Bound by the same passion, Shelley Weinreb, Carla Morano and Jill Steinberg joined forces in 2016 to create Fine and Dandy Co. Having launched at this year’s Interior Design Show, we had the pleasure to meet the ladies who created this unique commercial wallcovering that pays homage to Victorian, Mid-Century, Art Deco, Art Nouveau, Post-Modern, Gothic and Modern Art genre. Not only do their commercial wallcoverings elude beauty and quality, their visual identity is strongly represented throughout their entire brand. Fascinated by Fine and Dandy Co.’s story, we explore the brand in an exclusive interview with Chief operating officer Jill Steinberg.
Fine & Dandy Co. tips its hat to classic, timeless design, and re-imagines it.
Unfold: Describe in one sentence what you do.
Jill Steinberg: We are purveyors of fine wallcoverings and dandy designs, who transform rooms into experiences and take people places they’ve only imagined.
U: How long has your company been in business? Tell us a bit about your company, its mission, goals.
JS: Fine & Dandy has been a dream in the making ever since the three of us found ourselves living in the same Art Deco building over a decade ago, bound by a shared passion for the same variety of strange beauty. We recently reunited to form Fine & Dandy Co., combining our collective expertise in advertising & creative design, consumer goods, interior styling and desire to create products that aren’t available anywhere else. After a year of designing a wallcovering collection that falls somewhere between splendiferous and fanciful, we recently launched at the Interior Design Show this year.
U: What’s your superpower?
JS: Our superpower is creative storytelling and knowing how the right wallcovering can make any room feel grand.
U: What is your target market?
JS: Interior Designers, Architects, Real Estate Developers or anyone who wants to transform a space
U: What influences your industry?
JS: We can’t speak for the entire design industry (who has the strength?!!) but we can tell you that we’re influenced by everything from nature, history and architecture, to music, films, and even our children. They designed two of our wallcoverings for the junior set and have a starring role on our website fineanddandycompany.com.
U: How did you know your visual identity was the right fit for your company?
JS: We combined symbols that represented us individually and as a creative entity to form our logo. Each element has a significance and meaning to us and this was particularly important to us because of the serendipitous nature of Fine & Dandy Co.’s formation and reason for being.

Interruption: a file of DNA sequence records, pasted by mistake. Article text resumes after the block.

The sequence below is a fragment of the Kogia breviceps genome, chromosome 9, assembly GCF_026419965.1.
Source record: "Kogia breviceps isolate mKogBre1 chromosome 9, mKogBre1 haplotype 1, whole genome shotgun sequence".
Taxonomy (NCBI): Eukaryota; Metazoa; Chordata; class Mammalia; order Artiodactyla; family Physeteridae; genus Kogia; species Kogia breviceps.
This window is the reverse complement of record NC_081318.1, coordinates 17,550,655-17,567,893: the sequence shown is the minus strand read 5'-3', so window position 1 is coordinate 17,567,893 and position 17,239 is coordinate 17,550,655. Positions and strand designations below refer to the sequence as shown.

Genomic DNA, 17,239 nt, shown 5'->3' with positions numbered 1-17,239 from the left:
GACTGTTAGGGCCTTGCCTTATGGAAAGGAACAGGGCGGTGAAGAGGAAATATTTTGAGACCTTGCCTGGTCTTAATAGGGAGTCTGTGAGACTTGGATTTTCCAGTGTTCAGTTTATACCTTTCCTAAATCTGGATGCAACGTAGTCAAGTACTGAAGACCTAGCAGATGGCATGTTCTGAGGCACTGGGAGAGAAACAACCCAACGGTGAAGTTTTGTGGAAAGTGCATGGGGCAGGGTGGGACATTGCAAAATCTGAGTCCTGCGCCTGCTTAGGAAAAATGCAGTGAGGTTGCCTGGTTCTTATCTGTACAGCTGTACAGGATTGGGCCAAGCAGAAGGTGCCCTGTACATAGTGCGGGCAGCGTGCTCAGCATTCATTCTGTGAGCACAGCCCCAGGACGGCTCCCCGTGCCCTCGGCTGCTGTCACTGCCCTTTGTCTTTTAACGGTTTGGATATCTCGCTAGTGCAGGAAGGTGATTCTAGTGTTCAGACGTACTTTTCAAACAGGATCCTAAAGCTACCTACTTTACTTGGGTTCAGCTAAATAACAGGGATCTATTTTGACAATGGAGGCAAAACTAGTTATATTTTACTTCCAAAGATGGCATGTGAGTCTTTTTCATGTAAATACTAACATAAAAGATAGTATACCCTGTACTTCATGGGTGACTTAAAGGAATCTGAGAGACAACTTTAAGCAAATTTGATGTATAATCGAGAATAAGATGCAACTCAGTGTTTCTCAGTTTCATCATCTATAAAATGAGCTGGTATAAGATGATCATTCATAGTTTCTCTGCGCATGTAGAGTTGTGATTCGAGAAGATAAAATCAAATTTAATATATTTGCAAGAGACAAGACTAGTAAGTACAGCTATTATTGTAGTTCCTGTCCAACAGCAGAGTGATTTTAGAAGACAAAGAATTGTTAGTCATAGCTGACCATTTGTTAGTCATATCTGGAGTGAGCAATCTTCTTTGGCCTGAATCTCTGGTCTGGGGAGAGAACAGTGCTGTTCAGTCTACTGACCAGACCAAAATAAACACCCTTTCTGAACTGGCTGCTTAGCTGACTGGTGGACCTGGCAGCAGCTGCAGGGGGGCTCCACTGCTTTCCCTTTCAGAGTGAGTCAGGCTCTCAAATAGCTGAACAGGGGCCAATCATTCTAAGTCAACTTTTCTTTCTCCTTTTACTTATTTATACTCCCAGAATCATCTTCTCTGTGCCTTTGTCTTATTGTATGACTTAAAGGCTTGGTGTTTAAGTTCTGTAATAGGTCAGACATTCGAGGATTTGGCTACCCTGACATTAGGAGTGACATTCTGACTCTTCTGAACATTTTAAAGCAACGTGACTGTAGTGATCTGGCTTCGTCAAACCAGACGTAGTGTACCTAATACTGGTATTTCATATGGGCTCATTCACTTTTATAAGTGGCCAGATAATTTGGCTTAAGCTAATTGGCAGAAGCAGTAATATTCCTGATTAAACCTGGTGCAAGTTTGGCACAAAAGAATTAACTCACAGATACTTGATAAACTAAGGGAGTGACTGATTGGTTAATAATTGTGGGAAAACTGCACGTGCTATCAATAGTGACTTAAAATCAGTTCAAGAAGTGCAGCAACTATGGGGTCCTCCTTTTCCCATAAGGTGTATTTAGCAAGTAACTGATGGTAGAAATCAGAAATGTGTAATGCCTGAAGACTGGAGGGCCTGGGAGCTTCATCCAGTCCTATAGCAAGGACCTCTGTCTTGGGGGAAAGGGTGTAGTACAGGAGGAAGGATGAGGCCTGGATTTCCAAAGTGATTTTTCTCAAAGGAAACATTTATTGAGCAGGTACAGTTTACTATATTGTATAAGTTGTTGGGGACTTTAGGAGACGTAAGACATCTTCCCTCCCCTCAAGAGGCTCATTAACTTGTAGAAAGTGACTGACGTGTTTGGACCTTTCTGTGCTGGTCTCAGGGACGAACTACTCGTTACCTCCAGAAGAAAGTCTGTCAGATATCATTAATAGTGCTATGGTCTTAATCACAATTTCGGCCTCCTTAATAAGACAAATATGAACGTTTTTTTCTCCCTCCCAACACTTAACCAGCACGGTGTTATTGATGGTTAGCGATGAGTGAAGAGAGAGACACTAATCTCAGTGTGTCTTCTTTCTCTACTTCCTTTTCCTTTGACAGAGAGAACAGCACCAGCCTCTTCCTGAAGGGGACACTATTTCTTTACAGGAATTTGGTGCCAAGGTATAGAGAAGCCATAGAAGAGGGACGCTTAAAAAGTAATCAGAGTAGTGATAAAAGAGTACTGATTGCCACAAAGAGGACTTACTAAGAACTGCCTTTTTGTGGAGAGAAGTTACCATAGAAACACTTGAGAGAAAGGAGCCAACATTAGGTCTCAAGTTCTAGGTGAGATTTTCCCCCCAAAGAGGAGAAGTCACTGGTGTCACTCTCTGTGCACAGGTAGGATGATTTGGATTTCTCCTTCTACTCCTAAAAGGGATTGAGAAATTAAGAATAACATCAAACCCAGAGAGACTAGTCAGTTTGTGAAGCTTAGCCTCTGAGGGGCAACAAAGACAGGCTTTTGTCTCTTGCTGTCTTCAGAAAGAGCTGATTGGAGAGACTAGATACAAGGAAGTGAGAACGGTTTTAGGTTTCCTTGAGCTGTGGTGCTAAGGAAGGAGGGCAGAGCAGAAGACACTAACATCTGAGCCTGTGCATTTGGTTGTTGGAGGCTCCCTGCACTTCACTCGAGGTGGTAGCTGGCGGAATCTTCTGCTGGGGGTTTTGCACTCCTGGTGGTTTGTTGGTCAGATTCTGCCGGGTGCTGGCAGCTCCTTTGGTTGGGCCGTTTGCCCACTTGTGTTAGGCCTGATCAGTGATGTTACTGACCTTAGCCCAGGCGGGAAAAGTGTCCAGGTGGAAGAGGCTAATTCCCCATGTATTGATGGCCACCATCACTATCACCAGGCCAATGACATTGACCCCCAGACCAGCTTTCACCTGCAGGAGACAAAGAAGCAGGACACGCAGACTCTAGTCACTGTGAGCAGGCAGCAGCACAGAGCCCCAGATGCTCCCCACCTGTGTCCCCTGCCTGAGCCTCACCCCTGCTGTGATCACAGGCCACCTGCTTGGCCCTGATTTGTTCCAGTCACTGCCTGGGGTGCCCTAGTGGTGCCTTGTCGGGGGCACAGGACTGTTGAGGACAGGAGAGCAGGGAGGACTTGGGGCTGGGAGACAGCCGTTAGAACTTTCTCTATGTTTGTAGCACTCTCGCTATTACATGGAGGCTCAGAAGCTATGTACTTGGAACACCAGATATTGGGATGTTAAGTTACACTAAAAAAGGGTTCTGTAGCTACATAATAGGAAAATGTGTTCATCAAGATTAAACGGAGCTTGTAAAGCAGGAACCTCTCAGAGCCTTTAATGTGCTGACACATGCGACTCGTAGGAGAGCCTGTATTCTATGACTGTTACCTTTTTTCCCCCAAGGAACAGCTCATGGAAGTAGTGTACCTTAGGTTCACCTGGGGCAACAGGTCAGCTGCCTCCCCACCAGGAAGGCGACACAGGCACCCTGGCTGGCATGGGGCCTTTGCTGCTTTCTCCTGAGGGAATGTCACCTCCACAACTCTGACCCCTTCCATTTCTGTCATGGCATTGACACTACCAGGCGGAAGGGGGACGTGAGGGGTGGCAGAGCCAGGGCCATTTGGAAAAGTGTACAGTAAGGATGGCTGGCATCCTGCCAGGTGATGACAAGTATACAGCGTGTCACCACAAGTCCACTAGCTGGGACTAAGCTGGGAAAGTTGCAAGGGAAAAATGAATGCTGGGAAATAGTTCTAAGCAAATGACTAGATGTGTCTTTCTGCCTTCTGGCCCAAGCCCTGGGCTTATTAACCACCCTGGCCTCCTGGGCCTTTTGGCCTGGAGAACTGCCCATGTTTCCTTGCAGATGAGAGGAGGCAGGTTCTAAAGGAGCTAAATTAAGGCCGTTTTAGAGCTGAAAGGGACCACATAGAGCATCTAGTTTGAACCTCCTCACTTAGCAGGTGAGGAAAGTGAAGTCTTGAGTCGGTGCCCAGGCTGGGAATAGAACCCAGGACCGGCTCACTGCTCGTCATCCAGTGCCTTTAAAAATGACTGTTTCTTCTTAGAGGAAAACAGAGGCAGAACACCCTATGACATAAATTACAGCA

U: Why is brand important for your company, and in what ways is it executed?
JS: We have a specific voice and perspective and weave that into every design and piece of content we create.
We are undeniably ourselves and this is very much a part of how we create our brand.
U: How has your brand evolved/adapted in time?
JS: Our brand has definitely evolved since its inception, and continues to do so. We are enjoying the journey immensely and look so forward to where it will lead!
U: Is there anything you haven’t yet tackled, but want to do soon?
JS: We’re barely out of the gate and we want to do it all! But right now, our focus is on making more rooms feel grand using our debut collection of murals and wallcoverings. We’re incredibly grateful for the attention we’ve been getting from design media like Canadian House and Home, ORIGIN, and Interior Design magazines and are taking it all in stride as we remain focused and follow our passion.
U: What are some of the biggest mistakes you see new companies make in search for their identity? Can you offer any tips you have learned for new companies to consider when creating their identity?
JS: When you build a brand you live and breathe all aspects of it. There’s a tendency to want to change things up because internal fatigue of the brand materials can set in.
It takes hard work and patience to build an identity and consistency is key, so just because you may have grown weary of looking at the same thing(s), consumers haven’t.
It takes time to build awareness and recognition. Keep things simple and establish your voice and point of view before you change things up dramatically. Once you have found your brand identity and are happy with it, run with it for a while.